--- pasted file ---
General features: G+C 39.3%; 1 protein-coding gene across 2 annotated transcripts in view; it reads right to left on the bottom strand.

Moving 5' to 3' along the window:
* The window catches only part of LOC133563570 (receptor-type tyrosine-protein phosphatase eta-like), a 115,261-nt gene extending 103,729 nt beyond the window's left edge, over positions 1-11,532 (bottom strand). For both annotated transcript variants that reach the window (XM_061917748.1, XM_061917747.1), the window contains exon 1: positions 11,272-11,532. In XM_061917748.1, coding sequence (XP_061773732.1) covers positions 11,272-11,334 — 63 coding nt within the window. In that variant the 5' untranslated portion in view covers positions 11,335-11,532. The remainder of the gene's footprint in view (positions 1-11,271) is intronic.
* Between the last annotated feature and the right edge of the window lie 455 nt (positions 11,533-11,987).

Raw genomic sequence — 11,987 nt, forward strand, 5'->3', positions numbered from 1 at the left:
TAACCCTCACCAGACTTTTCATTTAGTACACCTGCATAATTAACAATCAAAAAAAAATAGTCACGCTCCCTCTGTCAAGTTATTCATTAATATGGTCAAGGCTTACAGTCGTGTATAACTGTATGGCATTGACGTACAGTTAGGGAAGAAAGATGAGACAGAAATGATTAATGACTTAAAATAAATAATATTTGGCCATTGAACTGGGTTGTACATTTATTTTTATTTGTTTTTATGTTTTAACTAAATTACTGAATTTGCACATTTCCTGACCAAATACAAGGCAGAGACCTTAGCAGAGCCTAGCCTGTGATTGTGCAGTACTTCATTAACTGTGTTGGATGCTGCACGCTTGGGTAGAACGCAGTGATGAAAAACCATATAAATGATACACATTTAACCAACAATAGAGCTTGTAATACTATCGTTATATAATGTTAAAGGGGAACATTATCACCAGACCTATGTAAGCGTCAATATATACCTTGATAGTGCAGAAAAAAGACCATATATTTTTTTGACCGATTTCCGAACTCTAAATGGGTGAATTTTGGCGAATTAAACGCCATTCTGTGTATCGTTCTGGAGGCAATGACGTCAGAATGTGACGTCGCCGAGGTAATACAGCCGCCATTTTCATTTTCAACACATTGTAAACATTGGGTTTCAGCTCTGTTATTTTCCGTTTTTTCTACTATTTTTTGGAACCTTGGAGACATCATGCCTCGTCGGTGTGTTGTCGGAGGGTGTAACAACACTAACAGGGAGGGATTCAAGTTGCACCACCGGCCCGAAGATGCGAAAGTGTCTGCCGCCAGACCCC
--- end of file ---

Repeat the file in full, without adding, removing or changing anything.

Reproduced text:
General features: G+C 39.3%; 1 protein-coding gene across 2 annotated transcripts in view; it reads right to left on the bottom strand.

Moving 5' to 3' along the window:
* The window catches only part of LOC133563570 (receptor-type tyrosine-protein phosphatase eta-like), a 115,261-nt gene extending 103,729 nt beyond the window's left edge, over positions 1-11,532 (bottom strand). For both annotated transcript variants that reach the window (XM_061917748.1, XM_061917747.1), the window contains exon 1: positions 11,272-11,532. In XM_061917748.1, coding sequence (XP_061773732.1) covers positions 11,272-11,334 — 63 coding nt within the window. In that variant the 5' untranslated portion in view covers positions 11,335-11,532. The remainder of the gene's footprint in view (positions 1-11,271) is intronic.
* Between the last annotated feature and the right edge of the window lie 455 nt (positions 11,533-11,987).

Raw genomic sequence — 11,987 nt, forward strand, 5'->3', positions numbered from 1 at the left:
TAACCCTCACCAGACTTTTCATTTAGTACACCTGCATAATTAACAATCAAAAAAAAATAGTCACGCTCCCTCTGTCAAGTTATTCATTAATATGGTCAAGGCTTACAGTCGTGTATAACTGTATGGCATTGACGTACAGTTAGGGAAGAAAGATGAGACAGAAATGATTAATGACTTAAAATAAATAATATTTGGCCATTGAACTGGGTTGTACATTTATTTTTATTTGTTTTTATGTTTTAACTAAATTACTGAATTTGCACATTTCCTGACCAAATACAAGGCAGAGACCTTAGCAGAGCCTAGCCTGTGATTGTGCAGTACTTCATTAACTGTGTTGGATGCTGCACGCTTGGGTAGAACGCAGTGATGAAAAACCATATAAATGATACACATTTAACCAACAATAGAGCTTGTAATACTATCGTTATATAATGTTAAAGGGGAACATTATCACCAGACCTATGTAAGCGTCAATATATACCTTGATAGTGCAGAAAAAAGACCATATATTTTTTTGACCGATTTCCGAACTCTAAATGGGTGAATTTTGGCGAATTAAACGCCATTCTGTGTATCGTTCTGGAGGCAATGACGTCAGAATGTGACGTCGCCGAGGTAATACAGCCGCCATTTTCATTTTCAACACATTGTAAACATTGGGTTTCAGCTCTGTTATTTTCCGTTTTTTCTACTATTTTTTGGAACCTTGGAGACATCATGCCTCGTCGGTGTGTTGTCGGAGGGTGTAACAACACTAACAGGGAGGGATTCAAGTTGCACCACCGGCCCGAAGATGCGAAAGTGTCTGCCGCCAGACCCC